Regina Gesell began her trick-riding career in 1998 and her daughter is following her lead
Childhood dreams can come true with hard work and determination. Regina Gesell saw her first trick rider when she was 5 or 6 years old. She still remembers the costume with long pink fringe and the white saddle.
“Afterwards, my dad took me up to meet her and she let me sit on her saddle and I knew that’s what I wanted to do,” she said. “So I came home and started playing on my little pony and I took some hay strings and some different straps and started trying to hang upside down. I got in trouble. My parents told me they didn’t want to see me do that anymore. So they didn’t for a long time, because I went further out in the field where they couldn’t see.”
Regina and her husband, Michael, live near Marshfield, Mo. in Webster County and own Gesell’s Specialty Acts. Regina has been doing trick riding since 1998. She trick rides at several equine affairs around the United States.
“I went to work at the Dixie Stampede in Branson, Mo., and I worked there for two years,” Regina said. “It was lots of fun.”
She was there in 1998 and part of 1999.
“We got a job opportunity to go to Six Flags and work at Chicago Six Flags and do a stunt show and learn stunt work and take our own horses.” Regina explained, “I wanted to be able to take my own, and of course it was more money if you owned the animals. We got to learn stunts and learn from a guy from California that came and taught us how to do teeter board flips, high falls, saddle falls, and we also learned how to do full body burns.
“The full body burn is when they put a suit on you. It has special chemicals on the back of the suit that won’t burn through it. They set you afire and you have to come, like you’re scared, raging out of a building, screaming. When they filmed mine, I was smiling and happy, because you don’t feel it. He said, ‘Don’t smile. Look mad!’ He said I looked like I was going to do a commercial for make-up instead of a full-body burn.”
They did five shows a day there, seven days a week, and only came home one time in six months. That was in 1999.
Regina was taught the harder tricks by a lady at the Dixie Stampede.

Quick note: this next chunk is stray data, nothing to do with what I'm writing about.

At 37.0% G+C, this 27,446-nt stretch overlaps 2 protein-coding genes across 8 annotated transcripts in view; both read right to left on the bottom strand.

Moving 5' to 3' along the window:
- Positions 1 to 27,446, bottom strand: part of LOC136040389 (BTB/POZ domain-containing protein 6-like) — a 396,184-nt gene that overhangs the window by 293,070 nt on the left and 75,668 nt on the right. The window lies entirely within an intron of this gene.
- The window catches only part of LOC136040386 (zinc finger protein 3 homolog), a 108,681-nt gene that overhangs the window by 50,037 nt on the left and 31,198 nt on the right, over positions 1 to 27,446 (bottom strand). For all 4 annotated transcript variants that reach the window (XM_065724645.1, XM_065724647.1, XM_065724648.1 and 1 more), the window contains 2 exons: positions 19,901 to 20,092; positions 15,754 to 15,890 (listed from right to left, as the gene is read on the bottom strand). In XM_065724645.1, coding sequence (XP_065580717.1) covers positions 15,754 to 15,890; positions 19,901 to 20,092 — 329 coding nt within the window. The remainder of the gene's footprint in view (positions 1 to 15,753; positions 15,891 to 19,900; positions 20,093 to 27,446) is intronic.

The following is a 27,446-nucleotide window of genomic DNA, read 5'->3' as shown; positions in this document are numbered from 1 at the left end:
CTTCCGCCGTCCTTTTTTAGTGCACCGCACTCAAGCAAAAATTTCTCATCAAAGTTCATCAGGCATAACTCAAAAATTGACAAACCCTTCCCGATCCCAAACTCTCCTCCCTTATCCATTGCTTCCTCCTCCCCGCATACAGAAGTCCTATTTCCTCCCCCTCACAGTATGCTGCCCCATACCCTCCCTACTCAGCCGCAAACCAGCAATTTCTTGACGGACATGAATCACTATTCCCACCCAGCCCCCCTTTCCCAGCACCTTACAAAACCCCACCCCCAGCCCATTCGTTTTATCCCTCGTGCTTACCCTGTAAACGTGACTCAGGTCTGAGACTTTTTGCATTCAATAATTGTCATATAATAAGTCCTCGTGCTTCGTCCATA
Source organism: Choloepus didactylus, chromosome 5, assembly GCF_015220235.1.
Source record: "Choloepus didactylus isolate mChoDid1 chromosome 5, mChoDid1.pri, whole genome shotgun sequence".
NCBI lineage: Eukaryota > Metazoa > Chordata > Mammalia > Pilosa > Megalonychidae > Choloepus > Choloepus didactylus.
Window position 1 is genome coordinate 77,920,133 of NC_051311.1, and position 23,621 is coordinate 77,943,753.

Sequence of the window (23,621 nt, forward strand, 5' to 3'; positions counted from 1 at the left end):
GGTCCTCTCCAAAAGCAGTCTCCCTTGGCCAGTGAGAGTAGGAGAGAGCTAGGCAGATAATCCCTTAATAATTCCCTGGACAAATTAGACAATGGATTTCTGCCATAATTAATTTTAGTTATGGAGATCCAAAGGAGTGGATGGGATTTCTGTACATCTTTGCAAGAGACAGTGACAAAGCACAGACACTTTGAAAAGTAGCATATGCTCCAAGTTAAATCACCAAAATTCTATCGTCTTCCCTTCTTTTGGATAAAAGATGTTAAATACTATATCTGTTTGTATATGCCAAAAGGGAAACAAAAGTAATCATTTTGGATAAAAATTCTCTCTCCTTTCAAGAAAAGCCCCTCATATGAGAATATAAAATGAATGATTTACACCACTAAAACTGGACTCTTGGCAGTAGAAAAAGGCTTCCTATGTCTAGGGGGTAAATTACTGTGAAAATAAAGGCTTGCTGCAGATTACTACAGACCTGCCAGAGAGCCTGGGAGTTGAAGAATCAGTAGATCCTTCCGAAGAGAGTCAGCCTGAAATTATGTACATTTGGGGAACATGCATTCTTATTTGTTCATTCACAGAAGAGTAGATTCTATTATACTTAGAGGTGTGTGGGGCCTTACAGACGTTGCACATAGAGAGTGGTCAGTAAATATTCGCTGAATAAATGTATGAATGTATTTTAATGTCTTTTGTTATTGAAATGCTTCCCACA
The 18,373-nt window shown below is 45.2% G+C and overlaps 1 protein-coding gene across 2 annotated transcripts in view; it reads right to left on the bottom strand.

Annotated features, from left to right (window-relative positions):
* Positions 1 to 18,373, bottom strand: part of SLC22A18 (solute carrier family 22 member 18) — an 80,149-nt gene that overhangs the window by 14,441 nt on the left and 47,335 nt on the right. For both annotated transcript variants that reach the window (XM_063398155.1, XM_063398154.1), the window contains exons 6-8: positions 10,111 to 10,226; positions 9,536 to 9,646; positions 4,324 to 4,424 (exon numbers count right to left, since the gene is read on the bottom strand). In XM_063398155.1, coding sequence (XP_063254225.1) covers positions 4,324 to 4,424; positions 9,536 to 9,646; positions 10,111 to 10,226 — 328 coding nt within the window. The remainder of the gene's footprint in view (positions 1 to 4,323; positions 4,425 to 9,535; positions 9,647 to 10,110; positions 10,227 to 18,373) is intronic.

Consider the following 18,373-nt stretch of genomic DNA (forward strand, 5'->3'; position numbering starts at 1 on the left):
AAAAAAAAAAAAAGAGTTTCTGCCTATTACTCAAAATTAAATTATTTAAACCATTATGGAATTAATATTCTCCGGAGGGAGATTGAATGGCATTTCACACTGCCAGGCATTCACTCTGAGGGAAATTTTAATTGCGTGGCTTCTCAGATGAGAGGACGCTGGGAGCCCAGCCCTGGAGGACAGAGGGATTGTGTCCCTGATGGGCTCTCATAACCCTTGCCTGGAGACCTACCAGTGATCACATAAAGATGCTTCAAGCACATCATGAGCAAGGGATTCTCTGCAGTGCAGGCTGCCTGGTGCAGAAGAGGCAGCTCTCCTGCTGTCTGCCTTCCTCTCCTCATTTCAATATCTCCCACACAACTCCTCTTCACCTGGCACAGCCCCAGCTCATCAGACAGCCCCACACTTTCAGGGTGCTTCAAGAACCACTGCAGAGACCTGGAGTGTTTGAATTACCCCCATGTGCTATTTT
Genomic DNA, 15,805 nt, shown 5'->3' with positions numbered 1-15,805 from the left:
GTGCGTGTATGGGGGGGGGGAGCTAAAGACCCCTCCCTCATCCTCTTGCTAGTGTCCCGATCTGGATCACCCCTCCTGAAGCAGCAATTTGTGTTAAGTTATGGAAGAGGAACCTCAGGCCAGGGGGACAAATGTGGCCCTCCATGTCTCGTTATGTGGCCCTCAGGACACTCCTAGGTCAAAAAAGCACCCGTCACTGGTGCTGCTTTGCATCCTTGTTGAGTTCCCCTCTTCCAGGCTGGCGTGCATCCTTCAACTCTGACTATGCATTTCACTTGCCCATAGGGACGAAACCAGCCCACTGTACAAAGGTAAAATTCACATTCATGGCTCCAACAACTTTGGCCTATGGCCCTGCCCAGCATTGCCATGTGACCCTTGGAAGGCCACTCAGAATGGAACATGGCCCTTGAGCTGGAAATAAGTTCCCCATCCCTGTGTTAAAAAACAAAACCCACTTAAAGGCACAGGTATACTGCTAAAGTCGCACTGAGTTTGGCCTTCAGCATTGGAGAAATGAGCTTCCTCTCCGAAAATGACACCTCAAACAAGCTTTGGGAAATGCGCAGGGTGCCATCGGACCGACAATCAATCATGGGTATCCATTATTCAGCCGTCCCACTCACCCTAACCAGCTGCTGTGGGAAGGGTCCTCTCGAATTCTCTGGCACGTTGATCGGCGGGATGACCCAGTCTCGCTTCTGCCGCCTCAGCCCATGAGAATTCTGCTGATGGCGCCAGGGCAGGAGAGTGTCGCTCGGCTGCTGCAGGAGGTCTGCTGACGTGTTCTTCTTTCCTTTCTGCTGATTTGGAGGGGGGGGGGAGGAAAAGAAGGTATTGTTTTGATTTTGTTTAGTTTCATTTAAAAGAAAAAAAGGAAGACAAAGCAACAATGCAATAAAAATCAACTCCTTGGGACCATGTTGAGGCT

“The lady tied the horse that I had to a big post backstage and made me practice getting in and out of the tricks for probably two weeks on each trick,” Regina said. “That way I would memorize it. She said in case your horse ever started to trip or fall, you need to learn where to grab, where to go, where your possible exit strategies are. It probably took about two months.”
At the Dixie Stampede, Regina used their horse. But now uses her own.
“We train all of our own horses,” she said. “To trick ride, I only use Quarter horses. We have four that we use constantly, but we have 10 altogether.
“Each horse is different. I was really lucky years ago when we first started out. I had three horses that we chose and they took to it and had the pattern down and you could trust them within a month of doing it. I have another one and he’s going on three years (of training) and I’m just now trusting him. I got spoiled when the old guys learned it so quickly.”
They never use horses under about 10 years old. Regina said it is because the younger ones are “still green and flighty.”
“They still get distracted easy,” Regina said. “We really take time with them. We set up flags in the arena and let them look at flags and look at streamers. We try to get them used to what they might see. Our arena is close to the road. I don’t expect them, when they’re running pattern, to slow down or speed up when vehicles go by. I want them to stay the same and correct every time.”
Her husband, Michael, trick rode until about three years ago. Now he does stilt walking. He dresses up as a cowboy and entertains the kids when they go to shows.
Their daughter, Cheyenne, has been trick riding since she was 5 years old. She is now 16. Taught by her mother, Cheyenne started on a little white miniature pony and her dad built her saddles.
“I was just on a lunge line, so if anything went wrong she could pull me in instantly to stop him,” Cheyenne said.
She’s moved up from the pony.
Her favorite trick is the Sideback Bend.
“You have one foot in a 2-inch dog collar and the other is in a stirrup and you twist sideways and upside down to where your head is about even with your horse’s head,” Cheyenne said.
Cheyenne has been doing Roman Riding for about three years. That is standing with one foot on each horse.
“There’s a trick called the Liberty Stand, where you put two feet in the top of the saddle and your ankles are both strapped in and you lean forward out over the top of the horse. If that horse stops, jerks, or goes sideways and you fall out of it, it usually breaks both your ankles instantly. Another trick rider, this past summer, had that happen,” Regina explained.
Then there is a trick called the Apache Hideaway.
“It’s actually one of the crowd’s favorites and it’s the easiest and safest tricks we do,” Regina said. “But the crowd likes it the best. We will twist sideways and lay even with the horse. The reason it’s called the Apache Hideaway; it was actually invented by the Indians. They used to do it to spear buffalo.”
Regina’s advice for anyone wanting to learn trick riding is to get professional lessons.
“There are a few people that know just a few tricks and they may know the tricks, but if they’ve only worked on one horse, it’s actually the horse that’s carrying your body and taking care of you,” Regina said. “He’s your safe zone and the most important part is actually a bond with your horse.”
The Gesells are also planning to start teaching trick riding. “We’re going to start a school and start clinics where we do three- or four-day clinics in the summer,” Regina said.